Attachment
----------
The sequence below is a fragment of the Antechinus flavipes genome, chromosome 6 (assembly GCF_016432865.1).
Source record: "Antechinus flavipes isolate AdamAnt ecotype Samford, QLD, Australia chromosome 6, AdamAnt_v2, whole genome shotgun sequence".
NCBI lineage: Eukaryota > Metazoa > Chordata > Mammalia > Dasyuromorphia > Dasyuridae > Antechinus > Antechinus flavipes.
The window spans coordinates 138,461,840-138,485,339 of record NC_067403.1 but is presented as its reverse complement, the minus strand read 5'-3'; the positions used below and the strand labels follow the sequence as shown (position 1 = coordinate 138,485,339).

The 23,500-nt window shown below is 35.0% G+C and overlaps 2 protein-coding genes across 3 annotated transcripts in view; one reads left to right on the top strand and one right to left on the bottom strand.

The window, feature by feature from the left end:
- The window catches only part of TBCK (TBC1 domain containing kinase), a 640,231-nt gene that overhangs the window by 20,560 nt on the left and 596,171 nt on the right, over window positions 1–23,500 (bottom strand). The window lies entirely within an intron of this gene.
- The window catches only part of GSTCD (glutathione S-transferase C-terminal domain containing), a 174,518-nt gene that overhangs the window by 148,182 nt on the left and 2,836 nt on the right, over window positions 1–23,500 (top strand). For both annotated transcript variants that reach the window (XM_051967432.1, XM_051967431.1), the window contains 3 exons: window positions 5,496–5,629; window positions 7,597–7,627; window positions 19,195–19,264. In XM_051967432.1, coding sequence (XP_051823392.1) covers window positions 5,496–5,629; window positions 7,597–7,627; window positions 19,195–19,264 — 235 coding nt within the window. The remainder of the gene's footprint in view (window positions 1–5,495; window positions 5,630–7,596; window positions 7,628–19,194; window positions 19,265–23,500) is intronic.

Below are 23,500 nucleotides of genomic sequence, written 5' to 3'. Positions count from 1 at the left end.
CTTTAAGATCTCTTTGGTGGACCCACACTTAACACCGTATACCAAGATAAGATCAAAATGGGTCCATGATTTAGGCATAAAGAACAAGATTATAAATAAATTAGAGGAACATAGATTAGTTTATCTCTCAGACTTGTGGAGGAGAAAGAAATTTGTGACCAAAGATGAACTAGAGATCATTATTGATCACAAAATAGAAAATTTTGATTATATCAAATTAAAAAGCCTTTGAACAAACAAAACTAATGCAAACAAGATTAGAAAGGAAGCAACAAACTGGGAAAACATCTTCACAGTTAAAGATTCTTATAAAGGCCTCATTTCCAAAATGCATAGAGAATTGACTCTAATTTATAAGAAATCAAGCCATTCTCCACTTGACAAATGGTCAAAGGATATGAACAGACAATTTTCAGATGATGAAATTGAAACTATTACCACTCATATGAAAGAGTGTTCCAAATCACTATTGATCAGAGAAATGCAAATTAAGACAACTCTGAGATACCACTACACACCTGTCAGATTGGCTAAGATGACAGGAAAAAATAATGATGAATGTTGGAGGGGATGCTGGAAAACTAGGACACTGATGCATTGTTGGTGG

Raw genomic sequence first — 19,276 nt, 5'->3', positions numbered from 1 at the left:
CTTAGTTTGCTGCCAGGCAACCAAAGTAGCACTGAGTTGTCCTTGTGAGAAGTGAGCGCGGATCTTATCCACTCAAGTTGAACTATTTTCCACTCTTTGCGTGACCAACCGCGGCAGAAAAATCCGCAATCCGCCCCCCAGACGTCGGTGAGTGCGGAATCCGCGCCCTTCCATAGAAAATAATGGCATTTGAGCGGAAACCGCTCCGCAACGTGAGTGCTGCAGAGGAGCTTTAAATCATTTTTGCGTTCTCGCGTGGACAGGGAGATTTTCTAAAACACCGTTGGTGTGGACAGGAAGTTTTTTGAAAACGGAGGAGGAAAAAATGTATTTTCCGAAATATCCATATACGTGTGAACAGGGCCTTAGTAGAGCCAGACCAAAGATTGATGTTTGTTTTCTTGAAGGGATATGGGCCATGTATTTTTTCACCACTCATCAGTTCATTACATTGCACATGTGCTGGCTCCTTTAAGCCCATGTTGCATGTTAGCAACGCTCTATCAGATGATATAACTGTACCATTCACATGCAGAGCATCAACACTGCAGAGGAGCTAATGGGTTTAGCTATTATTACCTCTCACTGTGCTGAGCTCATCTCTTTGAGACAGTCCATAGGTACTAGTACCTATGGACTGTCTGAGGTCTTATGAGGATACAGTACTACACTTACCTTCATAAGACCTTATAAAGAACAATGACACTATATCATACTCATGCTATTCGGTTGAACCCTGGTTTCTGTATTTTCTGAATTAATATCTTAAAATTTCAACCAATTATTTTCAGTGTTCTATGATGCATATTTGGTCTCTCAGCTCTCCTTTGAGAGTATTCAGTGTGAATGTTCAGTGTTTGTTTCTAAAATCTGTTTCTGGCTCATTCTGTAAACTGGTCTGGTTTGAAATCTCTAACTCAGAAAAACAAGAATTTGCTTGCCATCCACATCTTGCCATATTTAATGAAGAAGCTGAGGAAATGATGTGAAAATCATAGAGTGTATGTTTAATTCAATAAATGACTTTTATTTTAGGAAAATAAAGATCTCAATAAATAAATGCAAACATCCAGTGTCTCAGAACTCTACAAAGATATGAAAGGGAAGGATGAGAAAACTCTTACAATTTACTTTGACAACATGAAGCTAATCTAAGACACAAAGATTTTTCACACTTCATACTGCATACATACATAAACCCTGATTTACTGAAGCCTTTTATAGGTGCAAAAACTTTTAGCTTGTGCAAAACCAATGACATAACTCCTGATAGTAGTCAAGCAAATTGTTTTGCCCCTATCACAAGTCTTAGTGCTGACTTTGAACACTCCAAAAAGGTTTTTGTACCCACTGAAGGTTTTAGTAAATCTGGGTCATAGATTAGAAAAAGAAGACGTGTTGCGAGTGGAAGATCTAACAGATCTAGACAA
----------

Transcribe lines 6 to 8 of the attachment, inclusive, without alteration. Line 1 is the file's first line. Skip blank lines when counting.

The window, feature by feature from the left end:
- The window catches only part of TBCK (TBC1 domain containing kinase), a 640,231-nt gene that overhangs the window by 20,560 nt on the left and 596,171 nt on the right, over window positions 1–23,500 (bottom strand). The window lies entirely within an intron of this gene.
- The window catches only part of GSTCD (glutathione S-transferase C-terminal domain containing), a 174,518-nt gene that overhangs the window by 148,182 nt on the left and 2,836 nt on the right, over window positions 1–23,500 (top strand). For both annotated transcript variants that reach the window (XM_051967432.1, XM_051967431.1), the window contains 3 exons: window positions 5,496–5,629; window positions 7,597–7,627; window positions 19,195–19,264. In XM_051967432.1, coding sequence (XP_051823392.1) covers window positions 5,496–5,629; window positions 7,597–7,627; window positions 19,195–19,264 — 235 coding nt within the window. The remainder of the gene's footprint in view (window positions 1–5,495; window positions 5,630–7,596; window positions 7,628–19,194; window positions 19,265–23,500) is intronic.